The set begins with the fantasia-like F-sharp minor Capriccio. Ominous arpeggios reach up out of the bass register in the opening measures, intermixed with a distinctive stepwise descent through the interval of a third that becomes an important accompanimental figure to the principal melody which later emerges. The melody itself, which appears after a fortissimo close on the dominant, emphasizes two semitone movements within its initial measures—the first, moving upwards, and the latter, downwards. This motif becomes the focus of the Capriccio’s discourse. Initially, beginning on the dominant, its position within the scale and its key is later changed, yet its melodic pattern remains unchanged, as it is woven into the endless accompaniment of broken chords. A strict inversion of the melody even appears immediately before the reprise of the opening fantasia. This reprise, though structurally similar to the opening statement, is greatly changed. The left hand takes the burden of presenting the motivic material while the right now provides brilliant filigree in the upper register. The lengthy coda returns to working out the melody of the middle section, presenting it in octaves against repeated statements in augmentation of descending thirds. However, its final statements take place betwixt a firm tonic pedal in the bass and the return of the fanciful passagework in the treble, as the piece dies away into a conclusion in F-sharp major.  (Read more here).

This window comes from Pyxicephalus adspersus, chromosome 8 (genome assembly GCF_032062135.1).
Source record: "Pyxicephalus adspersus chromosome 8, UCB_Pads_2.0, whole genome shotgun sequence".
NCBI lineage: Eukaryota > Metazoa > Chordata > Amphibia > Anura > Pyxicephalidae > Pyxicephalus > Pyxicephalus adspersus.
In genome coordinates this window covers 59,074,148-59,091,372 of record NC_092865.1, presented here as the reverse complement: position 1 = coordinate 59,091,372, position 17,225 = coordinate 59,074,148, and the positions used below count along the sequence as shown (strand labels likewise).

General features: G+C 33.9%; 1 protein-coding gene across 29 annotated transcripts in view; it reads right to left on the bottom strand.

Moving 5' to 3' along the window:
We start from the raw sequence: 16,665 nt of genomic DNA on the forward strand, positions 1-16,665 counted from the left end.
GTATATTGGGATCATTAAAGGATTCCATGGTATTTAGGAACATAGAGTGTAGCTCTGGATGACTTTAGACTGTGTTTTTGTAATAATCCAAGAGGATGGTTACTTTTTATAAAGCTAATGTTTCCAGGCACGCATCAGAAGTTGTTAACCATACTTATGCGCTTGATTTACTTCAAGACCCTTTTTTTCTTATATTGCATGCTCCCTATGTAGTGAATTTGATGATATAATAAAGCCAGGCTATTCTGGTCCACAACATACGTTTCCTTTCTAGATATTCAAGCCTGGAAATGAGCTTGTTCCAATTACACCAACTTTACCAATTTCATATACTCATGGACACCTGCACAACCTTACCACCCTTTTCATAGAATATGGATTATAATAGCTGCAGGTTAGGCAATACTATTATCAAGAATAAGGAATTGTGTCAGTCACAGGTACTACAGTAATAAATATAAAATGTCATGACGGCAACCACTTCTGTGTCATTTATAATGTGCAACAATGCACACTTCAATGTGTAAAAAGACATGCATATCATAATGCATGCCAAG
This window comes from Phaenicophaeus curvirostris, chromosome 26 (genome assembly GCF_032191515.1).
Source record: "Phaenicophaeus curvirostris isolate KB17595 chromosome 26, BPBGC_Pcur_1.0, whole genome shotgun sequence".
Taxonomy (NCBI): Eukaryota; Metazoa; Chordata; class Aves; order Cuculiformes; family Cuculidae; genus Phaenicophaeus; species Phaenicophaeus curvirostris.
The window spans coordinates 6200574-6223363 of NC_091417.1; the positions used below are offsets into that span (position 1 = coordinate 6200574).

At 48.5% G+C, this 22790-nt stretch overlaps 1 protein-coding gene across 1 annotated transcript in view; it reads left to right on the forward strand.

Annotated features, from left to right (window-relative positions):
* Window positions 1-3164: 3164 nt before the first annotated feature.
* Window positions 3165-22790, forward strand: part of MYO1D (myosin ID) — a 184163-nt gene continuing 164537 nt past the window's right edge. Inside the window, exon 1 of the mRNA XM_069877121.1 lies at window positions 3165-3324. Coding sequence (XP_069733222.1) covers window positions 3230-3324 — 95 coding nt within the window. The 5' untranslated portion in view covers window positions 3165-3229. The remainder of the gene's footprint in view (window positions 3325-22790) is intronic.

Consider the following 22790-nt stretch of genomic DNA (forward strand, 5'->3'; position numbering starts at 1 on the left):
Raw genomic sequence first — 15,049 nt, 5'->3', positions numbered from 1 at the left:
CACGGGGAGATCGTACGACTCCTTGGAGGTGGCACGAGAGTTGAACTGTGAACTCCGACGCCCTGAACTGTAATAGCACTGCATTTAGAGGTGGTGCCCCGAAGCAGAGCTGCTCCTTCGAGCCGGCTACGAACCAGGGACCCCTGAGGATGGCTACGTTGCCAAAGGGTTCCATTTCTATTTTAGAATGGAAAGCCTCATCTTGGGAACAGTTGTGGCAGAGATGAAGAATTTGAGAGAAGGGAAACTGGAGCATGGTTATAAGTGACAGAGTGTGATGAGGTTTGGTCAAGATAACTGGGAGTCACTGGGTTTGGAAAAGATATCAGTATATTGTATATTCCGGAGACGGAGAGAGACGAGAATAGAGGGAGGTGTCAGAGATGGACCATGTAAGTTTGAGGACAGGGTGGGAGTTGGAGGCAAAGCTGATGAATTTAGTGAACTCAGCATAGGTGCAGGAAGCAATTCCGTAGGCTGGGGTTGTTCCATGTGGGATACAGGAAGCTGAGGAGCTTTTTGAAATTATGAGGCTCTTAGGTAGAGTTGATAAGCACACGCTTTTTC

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September 19, 2016.  From the 18th century to the 20th.  One of the most important French composers of the baroque era and two major composers of the 20th were born this week.  Jean-Philippe Rameau, who followed Lully to become the leading French opera composer, was born on September 25th of 1683 in Dijon, the capital of Burgundy.  Little is known about Rameau’s early years: records are few, and he didn’t like to talk about it either.  His father was an organist, and Jean-Philippe was taught music from an early age.  When he was around 18, he was sent to Milan, to study music, but the visit was short.  In 1706, after working as an organist in several churches in the provinces, Rameau went to Paris, where he found a similar position at the Collège (now Lycée) Louis-le-Grand, a very prestigious institution (one of the pupils there was Voltaire, who would later collaborate with Rameau on several operatic and theatrical productions).  In 1709 he returned to Dijon to succeed his father as the organist at the church of Notre-Dame.  He didn’t stay there long, though: in a couple of years he moved to Lyon, and then to Clermont.  All this was transitory, until, in June of 1722, at the age of 38 but still practically unknown, he arrived in Paris, where he would live for the rest of his life.  What made him famous was not his music but theoretical treaties on harmony, which were published that year.  Four years later he wrote “New System of Music Theory” which established him as a major theorist not just in France, but in all of Europe.  Even though he had already published a book of harpsichord music, he was still unknown as a composer. Rameau’s first composition that Parisians ever heard was an inconspicuous incidental music, written for a play staged at a temporary theater during the annual fair in Saint-Germain.  The second book for the harpsichord appeared in 1725, and the third, Nouvelles suites de pieces de clavecin, two years later.  Nouvelles suites, which included a piece called Les sauvages (here), became popular.